November 11, 2002
The Key to Human Health
When we get tree seedlings from the nursery, they come with instructions for "care and feeding." These instructions give the owner a guideline of everything the little tree needs - from planting and soil to water and sun - in order to grow to its full genetic potential. Similarly, when a plant or tree is stunted, with withered leaves, few flowers, and deformed fruit, it is useful to know the ideal environmental needs of its species. By comparing that knowledge with the tree's present environment, we can determine how it is being abused and/or neglected, and we can attempt to deliver the care and conditions that will fill its essential needs. Within those conditions, the tree will once again be able to grow toward its full potential.
In order for a living thing to reach its potential, it must have its essential needs met. In the smallest seed of life this potential is an organic ideal - perhaps the genetic code - that consists of needs and the full adult form that can be reached if those needs are met. Acorns don't occasionally become groundhogs. There is something in that little acorn that knows what it is and what it can become.
All living things are the same in this respect. There is an inner organic knowledge in the human zygote that knows what it means to be fully human. In its movement toward full adult potential, the person - from embryo, baby, to child - will attempt to get his or her needs met. If these needs are not met and the resulting pain is too great, the system splits and hides the pain from consciousness. Like a tree planted in poor soil, the child will become a sick adult.
We can help a sick tree if we know the ideal conditions of its species. Without that knowledge, we are lost. Similarly, if we want to help sick humans, we have to know what it means to be a healthy human.
If we want to know what the true nature of a cypress tree is, we don't look at the potted bonsai version, we go to a swamp. If we want to know what the true nature of a monkey is, we do not go to the circus, the zoo, or the laboratory, we go to the jungle. A wild animal in its natural habitat will present the information we need to know.
Therefore, to know the true nature of a human, we have to encounter wild humans in their own habitat, the way they've lived for hundreds of thousands of years.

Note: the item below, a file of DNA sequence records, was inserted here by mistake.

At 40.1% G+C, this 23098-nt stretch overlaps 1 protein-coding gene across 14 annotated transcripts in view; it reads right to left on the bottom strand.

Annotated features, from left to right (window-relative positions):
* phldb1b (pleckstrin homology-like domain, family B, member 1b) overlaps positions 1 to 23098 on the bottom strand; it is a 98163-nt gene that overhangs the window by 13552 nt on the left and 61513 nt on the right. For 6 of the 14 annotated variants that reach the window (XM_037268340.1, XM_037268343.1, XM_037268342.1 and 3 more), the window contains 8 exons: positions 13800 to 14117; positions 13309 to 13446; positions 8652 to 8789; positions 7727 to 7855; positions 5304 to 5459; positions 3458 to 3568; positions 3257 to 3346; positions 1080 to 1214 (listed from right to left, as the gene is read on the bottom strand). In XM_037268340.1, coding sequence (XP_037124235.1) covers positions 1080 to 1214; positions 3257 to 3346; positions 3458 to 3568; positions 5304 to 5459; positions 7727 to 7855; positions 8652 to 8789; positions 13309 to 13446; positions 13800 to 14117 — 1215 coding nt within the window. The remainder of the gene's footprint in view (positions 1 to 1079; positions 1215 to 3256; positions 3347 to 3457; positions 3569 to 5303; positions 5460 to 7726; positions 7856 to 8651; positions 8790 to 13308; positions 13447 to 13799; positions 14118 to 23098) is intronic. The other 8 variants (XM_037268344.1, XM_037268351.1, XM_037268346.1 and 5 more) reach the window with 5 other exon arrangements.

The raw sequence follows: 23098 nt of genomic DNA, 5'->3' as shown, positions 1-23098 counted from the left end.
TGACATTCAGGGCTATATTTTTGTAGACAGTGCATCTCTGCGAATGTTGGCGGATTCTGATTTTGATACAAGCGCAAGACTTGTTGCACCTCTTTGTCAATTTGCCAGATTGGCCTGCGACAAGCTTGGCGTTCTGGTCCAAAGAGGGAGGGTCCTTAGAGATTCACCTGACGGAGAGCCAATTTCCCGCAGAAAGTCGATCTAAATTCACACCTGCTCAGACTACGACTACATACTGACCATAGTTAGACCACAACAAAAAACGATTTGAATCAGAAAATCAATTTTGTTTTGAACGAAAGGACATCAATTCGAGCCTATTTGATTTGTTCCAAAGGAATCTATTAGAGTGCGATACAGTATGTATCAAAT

Unfortunately, there are very few, if any, wild humans left on the planet. This problem is compounded by the fact that some tribal societies show signs of emotional illness in their oppressive authoritarian structures and mistreatment of women and children. Wild hunter-gatherer humans are hard to find.
Historical records from North American native cultures, and present-day experience with existing stone-age cultures, can give us excellent clues. In the book The Continuum Concept, author Jean Liedloff describes the lifestyle and childrearing activities of the Yequana natives of South America (http://www.continuum-concept.org.) Accounts such as these give us an invaluable insight into what it means to be fully human. With this information, we can begin to take care of the withered plant that is today's modern person. In my April 1, 2002, Thought, "Being Natural - Without Artifice," I present the basic developmental human needs:
• to be unconditionally valued
As a contrast, my February 11, 2002, Thought, "Civilized Children" outlines the neglect and abuse that modern children often suffer. It is "poor soil" indeed.
To be healthy, we have to know what health looks like. This is as much about culture and caring as it is about the physical requirements of adequate food and shelter. To do this we must research natural human life, watch the ways of wild animals, pay attention to little children - and listen to our own growing primal awareness.
Knowing wild human nature is not a romantic ideal - it is a necessity. We ignore it to our own peril. After many years of personal research and experience, I have developed a picture of human health: